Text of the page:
All of the worlds largest law firms and the Big 4 accounting firms are present in most global cities. There are usually several expat managers who work there and can provide you with some insight into getting a job at their company. If you get to know the major players in the foreign market, at home you can start making connections before you go. Often, if you have connected with people in the foreign country on LinkedIn, you might even be able to find connections in your home country that have spent time in the foreign country you are targeting. 

If you are thinking about going to law school, going to a foreign country and talking to law firms about helping with business development will give you experience that none of your classmates will have. Likely you will be the only native speaker in the office and while your job may be business development, you will likely be roped into matters to assist from time to time. At the very least, you will get a great look at how law firms work internationally. The same goes for the Big 4 or any global consulting firm. 

The hospitality industry is another great option. In developing countries, you will find that many luxury hotel chains have a business development team that is either managed by expats or at least includes an expat in the team. If you have any hotel or hospitality experience, working in business development would be a fantastic opportunity. If you don’t have experience in this industry and it sounds interesting to help a luxury hotel chain find clients and develop its strategy in a foreign country, the best place to start is LinkedIn. You can find people who work in business development in your home country at the top hotels in the country you are looking to move to in the future. You might even find out that a number of these people have international experience themselves, which would be a huge help to your search.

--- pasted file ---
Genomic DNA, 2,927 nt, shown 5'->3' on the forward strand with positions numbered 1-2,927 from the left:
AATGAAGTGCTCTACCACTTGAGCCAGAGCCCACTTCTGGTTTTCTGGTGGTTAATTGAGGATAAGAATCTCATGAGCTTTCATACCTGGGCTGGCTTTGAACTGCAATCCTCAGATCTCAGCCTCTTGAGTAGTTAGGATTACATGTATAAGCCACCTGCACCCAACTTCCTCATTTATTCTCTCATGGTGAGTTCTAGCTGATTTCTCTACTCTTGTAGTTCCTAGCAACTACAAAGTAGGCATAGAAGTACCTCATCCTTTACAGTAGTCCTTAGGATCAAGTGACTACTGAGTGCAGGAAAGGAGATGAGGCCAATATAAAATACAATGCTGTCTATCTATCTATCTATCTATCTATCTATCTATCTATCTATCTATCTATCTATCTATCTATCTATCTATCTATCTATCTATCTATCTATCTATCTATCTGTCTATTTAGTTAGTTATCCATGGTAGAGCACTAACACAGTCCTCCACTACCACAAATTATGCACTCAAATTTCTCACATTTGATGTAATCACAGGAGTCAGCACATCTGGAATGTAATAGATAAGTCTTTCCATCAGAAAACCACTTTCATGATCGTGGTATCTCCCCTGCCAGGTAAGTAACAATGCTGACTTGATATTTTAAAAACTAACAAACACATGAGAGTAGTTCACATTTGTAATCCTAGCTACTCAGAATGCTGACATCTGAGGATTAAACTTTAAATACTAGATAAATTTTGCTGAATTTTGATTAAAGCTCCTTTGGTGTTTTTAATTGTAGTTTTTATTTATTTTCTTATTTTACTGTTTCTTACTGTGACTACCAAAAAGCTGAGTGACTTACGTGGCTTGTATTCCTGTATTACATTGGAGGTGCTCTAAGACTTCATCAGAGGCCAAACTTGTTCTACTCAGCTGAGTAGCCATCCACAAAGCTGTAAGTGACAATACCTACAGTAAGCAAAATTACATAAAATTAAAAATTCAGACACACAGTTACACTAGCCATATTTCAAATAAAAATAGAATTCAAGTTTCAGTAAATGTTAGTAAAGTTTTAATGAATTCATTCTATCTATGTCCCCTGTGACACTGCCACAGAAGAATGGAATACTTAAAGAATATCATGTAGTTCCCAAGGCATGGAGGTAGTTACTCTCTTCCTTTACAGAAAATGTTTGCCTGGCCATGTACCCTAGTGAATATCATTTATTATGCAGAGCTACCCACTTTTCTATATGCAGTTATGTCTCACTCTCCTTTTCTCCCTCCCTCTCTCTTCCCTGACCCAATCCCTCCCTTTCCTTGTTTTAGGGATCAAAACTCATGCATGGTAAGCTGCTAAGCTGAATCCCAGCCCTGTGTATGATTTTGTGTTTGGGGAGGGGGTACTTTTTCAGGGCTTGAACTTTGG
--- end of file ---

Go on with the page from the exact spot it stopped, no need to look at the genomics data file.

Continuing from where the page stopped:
Technology companies are also a fantastic opportunity abroad. Most large tech companies are almost certainly doing business in the developed markets of the world. If you have any tech experience in business development, you will have a significant advantage when searching for work abroad. The local startup scene in many smaller Eastern European countries and Asia are on fire. Many of these companies are looking for investors and clients in the US and Europe. If you think it sounds interesting to develop the strategy for budding tech startups abroad, this is a great opportunity. You will likely be assisting in client acquisition, sales, client relations, and marketing if you work in business development abroad. The startup scene is not for everyone, but it can certainly be lucrative if you end up at a company that becomes popular worldwide. 

Where to Find a Job

Here at Expatriant, we believe in networking, in person, and on LinkedIn. Yes, you may be able to find jobs in business development by applying online, but a key skill of a great business developer is the ability to network and meet new people. You may even find that law firms have never even considered hiring an expat to help them develop business and referral networks abroad. Remember that if a company has never considered hiring an expat, it is a great opportunity to demonstrate your potential value to the company. 

Take a look at our country guides for more detailed local resources to search for jobs in business development.

Conclusion 

As you have hopefully been able to see, business development is a very diverse job, but it is an essential function for any company in any industry or country. While you are likely going to need to be on the ground to start interviewing for any business development positions, you can lay a great foundation before you leave using LinkedIn. Take a look at our articles about networking abroad and using LinkedIn. With a bit of perseverance and determination, you should have no trouble finding a job in business development if you focus on the three industries we have focused on here. 

I lived in Russia for 5 years. Over those 5 years, I started a few companies, worked as an English teacher, worked at a large Russian tech company, and worked at an international law firm. I want to share my experience living and working abroad so you can do the same!